Soil, Water and Environmental Science Department, School of Earth and Environmental Sciences, University of Arizona, 429 Shantz Bldg, USA; Hydrology and Atmospheric Sciences Department, School of Earth and Environmental Sciences, University of Arizona, 429 Shantz Bldg, USA. Electronic address: [Email]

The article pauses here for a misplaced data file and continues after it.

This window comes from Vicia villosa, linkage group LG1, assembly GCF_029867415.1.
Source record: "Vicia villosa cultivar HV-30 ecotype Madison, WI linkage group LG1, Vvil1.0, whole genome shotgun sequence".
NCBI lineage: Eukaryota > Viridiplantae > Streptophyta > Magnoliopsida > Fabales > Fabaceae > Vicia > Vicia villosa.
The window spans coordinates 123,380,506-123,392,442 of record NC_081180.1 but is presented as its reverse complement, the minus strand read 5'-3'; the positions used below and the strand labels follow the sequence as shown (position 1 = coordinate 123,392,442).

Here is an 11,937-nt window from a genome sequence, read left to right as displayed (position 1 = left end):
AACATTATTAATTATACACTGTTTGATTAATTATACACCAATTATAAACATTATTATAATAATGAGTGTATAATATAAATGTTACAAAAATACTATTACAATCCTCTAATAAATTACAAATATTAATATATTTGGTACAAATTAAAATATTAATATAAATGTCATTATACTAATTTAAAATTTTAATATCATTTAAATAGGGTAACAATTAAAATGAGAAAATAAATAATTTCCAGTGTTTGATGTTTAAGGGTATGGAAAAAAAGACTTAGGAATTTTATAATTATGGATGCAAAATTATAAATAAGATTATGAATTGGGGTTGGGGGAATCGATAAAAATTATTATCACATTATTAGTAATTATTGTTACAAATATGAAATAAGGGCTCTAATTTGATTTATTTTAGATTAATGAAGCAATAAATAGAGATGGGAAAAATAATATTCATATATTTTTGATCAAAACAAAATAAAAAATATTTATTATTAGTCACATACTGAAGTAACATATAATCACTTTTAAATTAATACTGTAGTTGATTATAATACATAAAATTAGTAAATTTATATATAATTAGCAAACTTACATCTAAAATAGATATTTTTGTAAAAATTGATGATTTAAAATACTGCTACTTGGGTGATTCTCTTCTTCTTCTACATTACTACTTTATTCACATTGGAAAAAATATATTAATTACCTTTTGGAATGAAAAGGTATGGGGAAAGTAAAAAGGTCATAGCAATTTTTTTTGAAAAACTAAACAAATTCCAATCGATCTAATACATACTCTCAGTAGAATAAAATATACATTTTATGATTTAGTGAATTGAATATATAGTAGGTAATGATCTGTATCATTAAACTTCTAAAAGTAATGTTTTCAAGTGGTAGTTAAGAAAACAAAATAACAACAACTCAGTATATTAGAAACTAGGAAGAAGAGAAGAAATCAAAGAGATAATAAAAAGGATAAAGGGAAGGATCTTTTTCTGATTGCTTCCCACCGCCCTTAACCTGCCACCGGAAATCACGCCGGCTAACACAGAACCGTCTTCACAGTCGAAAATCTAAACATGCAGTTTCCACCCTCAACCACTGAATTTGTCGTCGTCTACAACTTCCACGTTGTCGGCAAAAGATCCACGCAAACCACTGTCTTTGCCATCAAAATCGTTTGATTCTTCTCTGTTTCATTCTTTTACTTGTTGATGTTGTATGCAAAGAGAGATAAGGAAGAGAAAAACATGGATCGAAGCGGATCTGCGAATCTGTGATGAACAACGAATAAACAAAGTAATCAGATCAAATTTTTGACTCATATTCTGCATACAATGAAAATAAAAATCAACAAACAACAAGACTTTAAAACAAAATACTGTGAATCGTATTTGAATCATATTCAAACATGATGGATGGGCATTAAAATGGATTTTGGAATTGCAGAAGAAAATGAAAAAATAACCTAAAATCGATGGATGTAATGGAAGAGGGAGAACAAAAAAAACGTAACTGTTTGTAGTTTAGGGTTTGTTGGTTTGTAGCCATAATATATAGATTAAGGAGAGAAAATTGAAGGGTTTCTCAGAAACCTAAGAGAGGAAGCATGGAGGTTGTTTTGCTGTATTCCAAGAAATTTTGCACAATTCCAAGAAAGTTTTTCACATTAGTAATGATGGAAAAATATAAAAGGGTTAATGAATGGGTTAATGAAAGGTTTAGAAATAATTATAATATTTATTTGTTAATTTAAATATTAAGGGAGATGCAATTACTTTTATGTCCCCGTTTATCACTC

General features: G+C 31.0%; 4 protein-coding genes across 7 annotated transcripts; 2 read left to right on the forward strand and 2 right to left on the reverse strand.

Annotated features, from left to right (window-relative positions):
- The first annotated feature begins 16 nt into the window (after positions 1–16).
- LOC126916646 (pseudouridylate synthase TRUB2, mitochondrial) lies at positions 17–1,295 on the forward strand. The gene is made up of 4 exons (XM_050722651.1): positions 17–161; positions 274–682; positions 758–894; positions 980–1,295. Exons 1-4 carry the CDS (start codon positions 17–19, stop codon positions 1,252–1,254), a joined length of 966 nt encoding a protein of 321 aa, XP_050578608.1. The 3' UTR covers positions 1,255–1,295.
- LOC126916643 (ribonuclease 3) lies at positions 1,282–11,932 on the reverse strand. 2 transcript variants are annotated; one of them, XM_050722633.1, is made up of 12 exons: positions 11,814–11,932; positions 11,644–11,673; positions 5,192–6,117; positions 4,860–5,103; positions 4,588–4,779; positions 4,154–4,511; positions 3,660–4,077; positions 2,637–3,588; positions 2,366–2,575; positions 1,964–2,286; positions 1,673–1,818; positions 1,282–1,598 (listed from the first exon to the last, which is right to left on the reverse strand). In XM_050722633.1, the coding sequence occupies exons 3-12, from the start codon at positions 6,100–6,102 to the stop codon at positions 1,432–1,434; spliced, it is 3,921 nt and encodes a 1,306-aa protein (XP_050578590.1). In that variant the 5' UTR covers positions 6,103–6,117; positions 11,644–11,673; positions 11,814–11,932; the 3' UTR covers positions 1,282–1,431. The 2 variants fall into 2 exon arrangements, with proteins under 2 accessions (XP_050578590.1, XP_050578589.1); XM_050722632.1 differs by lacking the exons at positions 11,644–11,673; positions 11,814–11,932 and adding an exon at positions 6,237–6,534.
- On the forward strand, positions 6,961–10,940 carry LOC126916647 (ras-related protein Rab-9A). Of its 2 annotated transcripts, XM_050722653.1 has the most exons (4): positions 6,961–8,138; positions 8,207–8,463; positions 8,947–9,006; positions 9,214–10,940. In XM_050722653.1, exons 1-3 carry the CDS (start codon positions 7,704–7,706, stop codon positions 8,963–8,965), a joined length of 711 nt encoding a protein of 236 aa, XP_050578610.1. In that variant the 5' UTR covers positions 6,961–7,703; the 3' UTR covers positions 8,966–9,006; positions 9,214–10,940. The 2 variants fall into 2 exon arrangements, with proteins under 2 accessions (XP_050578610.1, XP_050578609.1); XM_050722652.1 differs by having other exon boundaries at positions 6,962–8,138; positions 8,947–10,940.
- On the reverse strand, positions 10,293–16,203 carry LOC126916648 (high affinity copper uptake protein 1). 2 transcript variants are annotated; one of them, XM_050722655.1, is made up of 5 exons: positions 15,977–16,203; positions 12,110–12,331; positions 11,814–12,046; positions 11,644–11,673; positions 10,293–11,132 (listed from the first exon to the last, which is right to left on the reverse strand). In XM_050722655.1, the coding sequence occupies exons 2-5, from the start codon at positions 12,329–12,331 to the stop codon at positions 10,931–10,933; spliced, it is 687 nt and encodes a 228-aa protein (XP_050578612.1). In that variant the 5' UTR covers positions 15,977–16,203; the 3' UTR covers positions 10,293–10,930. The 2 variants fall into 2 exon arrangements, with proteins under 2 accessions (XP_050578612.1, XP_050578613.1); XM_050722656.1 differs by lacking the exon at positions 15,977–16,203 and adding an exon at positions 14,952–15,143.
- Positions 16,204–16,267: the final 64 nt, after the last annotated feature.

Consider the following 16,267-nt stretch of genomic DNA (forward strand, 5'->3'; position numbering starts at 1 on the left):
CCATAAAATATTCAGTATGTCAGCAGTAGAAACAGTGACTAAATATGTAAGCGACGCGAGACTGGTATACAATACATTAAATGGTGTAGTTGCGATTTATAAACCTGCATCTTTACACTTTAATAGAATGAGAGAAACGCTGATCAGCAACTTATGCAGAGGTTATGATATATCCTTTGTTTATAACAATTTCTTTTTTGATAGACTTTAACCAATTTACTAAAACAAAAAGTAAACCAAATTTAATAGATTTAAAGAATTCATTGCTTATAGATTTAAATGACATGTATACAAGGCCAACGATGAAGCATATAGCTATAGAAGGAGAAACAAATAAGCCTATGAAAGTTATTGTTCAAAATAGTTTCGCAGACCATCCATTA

The objective of this research is to examine the influence of surfactant and solution composition on PFAS adsorption at fluid-fluid interfaces. Surface tensions were measured for select PFAS, as well as a representative hydrocarbon surfactant. These data are supplemented with data sets collected from the literature. The influence of surfactant headgroup charge, specifically for zwitterionic PFAS, was investigated. The impacts of surfactant counterion for ionic PFAS and the influence of headgroup size for nonionic PFAS were also investigated. In addition, the influence of solution ion composition, ionic strength, and pH was examined. The impact of co-solutes, specifically ethanol, humic acid, and trichloroethene, was also examined, as well as the behavior of PFAS mixtures and fluorocarbon-hydrocarbon surfactant mixtures. The data were interpreted within the framework of a QSPR model recently developed to predict fluid-fluid interfacial adsorption coefficients (Ki) of PFAS. The results demonstrate that all of the factors investigated have some degree of impact on Ki values. Thus, the composition of soil-pore water and groundwater is likely to affect the magnitude of PFAS adsorption at air-water and organic liquid-water interfaces. However, the influence on Ki of most of the factors investigated is small for lower PFAS concentrations (less than ∼1-10 mg/L). Hence, their impacts on fluid-fluid interfacial adsorption are likely to be relatively minor at the low PFAS concentrations representative of many environmental systems, especially compared to the impact of other factors such as fluid saturations, porous-medium properties, and PFAS molecular structure. The results of this study indicate that the revised QSPR model provides reasonable first-order predictions of Ki for a wide range of PFAS in environmental systems.